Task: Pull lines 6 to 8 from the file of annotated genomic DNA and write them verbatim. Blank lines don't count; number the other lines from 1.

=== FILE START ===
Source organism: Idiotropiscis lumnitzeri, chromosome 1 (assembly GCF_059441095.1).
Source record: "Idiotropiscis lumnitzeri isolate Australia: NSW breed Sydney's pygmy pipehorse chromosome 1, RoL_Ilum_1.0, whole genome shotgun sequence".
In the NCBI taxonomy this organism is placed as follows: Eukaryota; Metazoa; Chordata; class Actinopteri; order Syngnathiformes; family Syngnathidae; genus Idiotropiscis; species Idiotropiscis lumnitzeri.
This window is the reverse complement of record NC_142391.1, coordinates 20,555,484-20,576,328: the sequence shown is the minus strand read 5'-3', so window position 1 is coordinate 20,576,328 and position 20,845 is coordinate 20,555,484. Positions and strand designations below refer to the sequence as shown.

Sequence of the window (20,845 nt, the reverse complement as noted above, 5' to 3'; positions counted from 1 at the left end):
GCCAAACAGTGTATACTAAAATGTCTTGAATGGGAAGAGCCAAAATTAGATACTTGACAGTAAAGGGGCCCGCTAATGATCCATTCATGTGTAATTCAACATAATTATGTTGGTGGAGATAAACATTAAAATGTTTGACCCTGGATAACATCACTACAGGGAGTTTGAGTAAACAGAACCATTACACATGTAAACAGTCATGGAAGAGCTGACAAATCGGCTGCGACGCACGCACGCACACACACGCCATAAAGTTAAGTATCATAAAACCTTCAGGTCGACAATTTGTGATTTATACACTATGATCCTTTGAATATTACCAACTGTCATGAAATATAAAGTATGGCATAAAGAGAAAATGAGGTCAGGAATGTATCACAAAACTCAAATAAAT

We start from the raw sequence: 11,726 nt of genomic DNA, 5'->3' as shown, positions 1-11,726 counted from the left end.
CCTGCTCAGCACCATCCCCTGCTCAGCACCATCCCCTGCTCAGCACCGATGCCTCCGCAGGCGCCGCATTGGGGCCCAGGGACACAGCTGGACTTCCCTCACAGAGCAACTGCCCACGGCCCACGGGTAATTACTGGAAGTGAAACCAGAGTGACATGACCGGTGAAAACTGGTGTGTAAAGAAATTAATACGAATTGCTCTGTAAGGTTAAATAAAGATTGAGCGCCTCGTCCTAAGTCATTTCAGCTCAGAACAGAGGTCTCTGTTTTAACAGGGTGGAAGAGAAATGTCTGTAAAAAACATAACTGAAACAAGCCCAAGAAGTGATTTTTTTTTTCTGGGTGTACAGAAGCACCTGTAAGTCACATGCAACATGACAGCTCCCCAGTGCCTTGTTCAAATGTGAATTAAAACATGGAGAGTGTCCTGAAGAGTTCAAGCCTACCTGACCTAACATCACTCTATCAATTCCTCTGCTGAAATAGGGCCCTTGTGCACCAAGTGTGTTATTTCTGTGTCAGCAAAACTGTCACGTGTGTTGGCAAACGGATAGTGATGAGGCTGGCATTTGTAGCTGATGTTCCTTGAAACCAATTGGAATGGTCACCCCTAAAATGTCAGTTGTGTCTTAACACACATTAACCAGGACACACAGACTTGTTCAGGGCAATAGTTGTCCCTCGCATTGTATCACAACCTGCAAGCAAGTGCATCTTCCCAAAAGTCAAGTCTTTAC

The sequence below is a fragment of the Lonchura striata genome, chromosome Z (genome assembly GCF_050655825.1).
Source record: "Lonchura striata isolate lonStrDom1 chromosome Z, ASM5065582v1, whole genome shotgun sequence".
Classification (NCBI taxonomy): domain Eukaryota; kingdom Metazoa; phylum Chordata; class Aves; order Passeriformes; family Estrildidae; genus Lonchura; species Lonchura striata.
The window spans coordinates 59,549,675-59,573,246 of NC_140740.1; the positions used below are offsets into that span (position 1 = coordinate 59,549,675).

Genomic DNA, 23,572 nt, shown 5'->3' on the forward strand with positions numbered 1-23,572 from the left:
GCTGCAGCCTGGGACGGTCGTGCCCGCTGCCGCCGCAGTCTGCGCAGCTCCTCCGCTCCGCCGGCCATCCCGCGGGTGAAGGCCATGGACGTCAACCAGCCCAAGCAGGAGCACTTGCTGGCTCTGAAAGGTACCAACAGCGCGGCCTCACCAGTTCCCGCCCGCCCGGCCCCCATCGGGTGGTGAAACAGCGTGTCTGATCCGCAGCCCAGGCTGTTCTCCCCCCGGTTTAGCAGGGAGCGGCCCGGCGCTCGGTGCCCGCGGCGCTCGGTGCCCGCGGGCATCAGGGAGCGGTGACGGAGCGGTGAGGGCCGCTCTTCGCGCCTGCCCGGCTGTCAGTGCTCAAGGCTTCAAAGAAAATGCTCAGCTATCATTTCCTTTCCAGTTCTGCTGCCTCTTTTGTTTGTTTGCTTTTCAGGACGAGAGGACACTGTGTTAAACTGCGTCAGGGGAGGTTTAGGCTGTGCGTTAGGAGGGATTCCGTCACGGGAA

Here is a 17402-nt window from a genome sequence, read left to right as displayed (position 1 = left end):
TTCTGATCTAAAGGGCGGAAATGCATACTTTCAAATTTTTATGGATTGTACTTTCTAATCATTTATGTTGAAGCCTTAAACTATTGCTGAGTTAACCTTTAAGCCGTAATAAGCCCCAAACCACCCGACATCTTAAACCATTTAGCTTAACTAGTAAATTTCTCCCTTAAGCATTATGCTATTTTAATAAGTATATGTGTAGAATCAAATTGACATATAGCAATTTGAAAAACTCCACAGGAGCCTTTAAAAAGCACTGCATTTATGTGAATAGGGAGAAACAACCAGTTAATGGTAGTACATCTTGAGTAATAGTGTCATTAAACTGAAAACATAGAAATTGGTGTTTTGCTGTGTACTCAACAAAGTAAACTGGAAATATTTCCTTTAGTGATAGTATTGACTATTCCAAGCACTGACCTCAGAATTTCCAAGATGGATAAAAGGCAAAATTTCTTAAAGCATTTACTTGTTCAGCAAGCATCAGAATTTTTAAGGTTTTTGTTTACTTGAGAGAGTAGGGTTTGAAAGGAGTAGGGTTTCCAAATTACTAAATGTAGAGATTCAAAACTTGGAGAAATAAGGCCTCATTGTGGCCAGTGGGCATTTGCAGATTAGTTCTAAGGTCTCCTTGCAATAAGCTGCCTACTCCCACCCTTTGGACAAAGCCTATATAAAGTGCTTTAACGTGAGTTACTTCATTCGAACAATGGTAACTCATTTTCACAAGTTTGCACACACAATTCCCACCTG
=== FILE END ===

GCCAAACAGTGTATACTAAAATGTCTTGAATGGGAAGAGCCAAAATTAGATACTTGACAGTAAAGGGGCCCGCTAATGATCCATTCATGTGTAATTCAACATAATTATGTTGGTGGAGATAAACATTAAAATGTTTGACCCTGGATAACATCACTACAGGGAGTTTGAGTAAACAGAACCATTACACATGTAAACAGTCATGGAAGAGCTGACAAATCGGCTGCGACGCACGCACGCACACACACGCCATAAAGTTAAGTATCATAAAACCTTCAGGTCGACAATTTGTGATTTATACACTATGATCCTTTGAATATTACCAACTGTCATGAAATATAAAGTATGGCATAAAGAGAAAATGAGGTCAGGAATGTATCACAAAACTCAAATAAAT

We start from the raw sequence: 11,726 nt of genomic DNA, 5'->3' as shown, positions 1-11,726 counted from the left end.
CCTGCTCAGCACCATCCCCTGCTCAGCACCATCCCCTGCTCAGCACCGATGCCTCCGCAGGCGCCGCATTGGGGCCCAGGGACACAGCTGGACTTCCCTCACAGAGCAACTGCCCACGGCCCACGGGTAATTACTGGAAGTGAAACCAGAGTGACATGACCGGTGAAAACTGGTGTGTAAAGAAATTAATACGAATTGCTCTGTAAGGTTAAATAAAGATTGAGCGCCTCGTCCTAAGTCATTTCAGCTCAGAACAGAGGTCTCTGTTTTAACAGGGTGGAAGAGAAATGTCTGTAAAAAACATAACTGAAACAAGCCCAAGAAGTGATTTTTTTTTTCTGGGTGTACAGAAGCACCTGTAAGTCACATGCAACATGACAGCTCCCCAGTGCCTTGTTCAAATGTGAATTAAAACATGGAGAGTGTCCTGAAGAGTTCAAGCCTACCTGACCTAACATCACTCTATCAATTCCTCTGCTGAAATAGGGCCCTTGTGCACCAAGTGTGTTATTTCTGTGTCAGCAAAACTGTCACGTGTGTTGGCAAACGGATAGTGATGAGGCTGGCATTTGTAGCTGATGTTCCTTGAAACCAATTGGAATGGTCACCCCTAAAATGTCAGTTGTGTCTTAACACACATTAACCAGGACACACAGACTTGTTCAGGGCAATAGTTGTCCCTCGCATTGTATCACAACCTGCAAGCAAGTGCATCTTCCCAAAAGTCAAGTCTTTAC